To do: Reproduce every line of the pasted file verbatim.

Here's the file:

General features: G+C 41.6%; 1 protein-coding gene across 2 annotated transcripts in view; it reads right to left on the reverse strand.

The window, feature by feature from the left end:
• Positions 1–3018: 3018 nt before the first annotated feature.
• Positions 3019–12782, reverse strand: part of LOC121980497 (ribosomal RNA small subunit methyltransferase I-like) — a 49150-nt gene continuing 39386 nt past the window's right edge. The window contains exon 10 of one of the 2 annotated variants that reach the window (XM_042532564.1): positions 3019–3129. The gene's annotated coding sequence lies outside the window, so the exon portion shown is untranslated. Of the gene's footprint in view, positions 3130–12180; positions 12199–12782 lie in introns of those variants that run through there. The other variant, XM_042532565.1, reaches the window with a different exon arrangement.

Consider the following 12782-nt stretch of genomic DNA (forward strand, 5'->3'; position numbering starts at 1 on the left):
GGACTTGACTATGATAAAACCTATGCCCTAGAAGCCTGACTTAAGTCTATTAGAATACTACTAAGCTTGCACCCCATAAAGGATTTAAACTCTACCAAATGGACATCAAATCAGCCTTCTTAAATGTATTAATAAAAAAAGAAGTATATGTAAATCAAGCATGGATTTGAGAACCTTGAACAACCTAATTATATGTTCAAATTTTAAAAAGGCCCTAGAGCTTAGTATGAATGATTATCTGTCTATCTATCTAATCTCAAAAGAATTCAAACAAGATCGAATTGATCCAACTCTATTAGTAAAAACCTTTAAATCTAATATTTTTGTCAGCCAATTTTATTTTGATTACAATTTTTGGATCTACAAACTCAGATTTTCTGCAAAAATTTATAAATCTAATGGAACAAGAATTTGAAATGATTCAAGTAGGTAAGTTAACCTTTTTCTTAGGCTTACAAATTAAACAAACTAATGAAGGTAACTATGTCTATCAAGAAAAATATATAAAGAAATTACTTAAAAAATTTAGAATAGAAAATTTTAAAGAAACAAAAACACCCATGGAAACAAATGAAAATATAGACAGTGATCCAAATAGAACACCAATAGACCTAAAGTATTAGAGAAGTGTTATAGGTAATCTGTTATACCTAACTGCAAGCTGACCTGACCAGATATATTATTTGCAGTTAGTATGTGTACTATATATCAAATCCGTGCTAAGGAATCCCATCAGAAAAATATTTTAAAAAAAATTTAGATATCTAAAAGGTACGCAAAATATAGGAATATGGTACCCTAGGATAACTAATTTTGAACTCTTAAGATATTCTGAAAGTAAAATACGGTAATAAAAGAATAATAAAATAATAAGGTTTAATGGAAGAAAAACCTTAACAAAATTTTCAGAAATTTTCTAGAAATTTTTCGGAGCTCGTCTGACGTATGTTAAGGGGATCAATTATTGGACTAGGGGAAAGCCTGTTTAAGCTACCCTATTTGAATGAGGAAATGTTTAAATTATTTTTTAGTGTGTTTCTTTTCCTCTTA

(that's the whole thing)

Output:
General features: G+C 41.6%; 1 protein-coding gene across 2 annotated transcripts in view; it reads right to left on the reverse strand.

The window, feature by feature from the left end:
• Positions 1–3018: 3018 nt before the first annotated feature.
• Positions 3019–12782, reverse strand: part of LOC121980497 (ribosomal RNA small subunit methyltransferase I-like) — a 49150-nt gene continuing 39386 nt past the window's right edge. The window contains exon 10 of one of the 2 annotated variants that reach the window (XM_042532564.1): positions 3019–3129. The gene's annotated coding sequence lies outside the window, so the exon portion shown is untranslated. Of the gene's footprint in view, positions 3130–12180; positions 12199–12782 lie in introns of those variants that run through there. The other variant, XM_042532565.1, reaches the window with a different exon arrangement.

Consider the following 12782-nt stretch of genomic DNA (forward strand, 5'->3'; position numbering starts at 1 on the left):
GGACTTGACTATGATAAAACCTATGCCCTAGAAGCCTGACTTAAGTCTATTAGAATACTACTAAGCTTGCACCCCATAAAGGATTTAAACTCTACCAAATGGACATCAAATCAGCCTTCTTAAATGTATTAATAAAAAAAGAAGTATATGTAAATCAAGCATGGATTTGAGAACCTTGAACAACCTAATTATATGTTCAAATTTTAAAAAGGCCCTAGAGCTTAGTATGAATGATTATCTGTCTATCTATCTAATCTCAAAAGAATTCAAACAAGATCGAATTGATCCAACTCTATTAGTAAAAACCTTTAAATCTAATATTTTTGTCAGCCAATTTTATTTTGATTACAATTTTTGGATCTACAAACTCAGATTTTCTGCAAAAATTTATAAATCTAATGGAACAAGAATTTGAAATGATTCAAGTAGGTAAGTTAACCTTTTTCTTAGGCTTACAAATTAAACAAACTAATGAAGGTAACTATGTCTATCAAGAAAAATATATAAAGAAATTACTTAAAAAATTTAGAATAGAAAATTTTAAAGAAACAAAAACACCCATGGAAACAAATGAAAATATAGACAGTGATCCAAATAGAACACCAATAGACCTAAAGTATTAGAGAAGTGTTATAGGTAATCTGTTATACCTAACTGCAAGCTGACCTGACCAGATATATTATTTGCAGTTAGTATGTGTACTATATATCAAATCCGTGCTAAGGAATCCCATCAGAAAAATATTTTAAAAAAAATTTAGATATCTAAAAGGTACGCAAAATATAGGAATATGGTACCCTAGGATAACTAATTTTGAACTCTTAAGATATTCTGAAAGTAAAATACGGTAATAAAAGAATAATAAAATAATAAGGTTTAATGGAAGAAAAACCTTAACAAAATTTTCAGAAATTTTCTAGAAATTTTTCGGAGCTCGTCTGACGTATGTTAAGGGGATCAATTATTGGACTAGGGGAAAGCCTGTTTAAGCTACCCTATTTGAATGAGGAAATGTTTAAATTATTTTTTAGTGTGTTTCTTTTCCTCTTA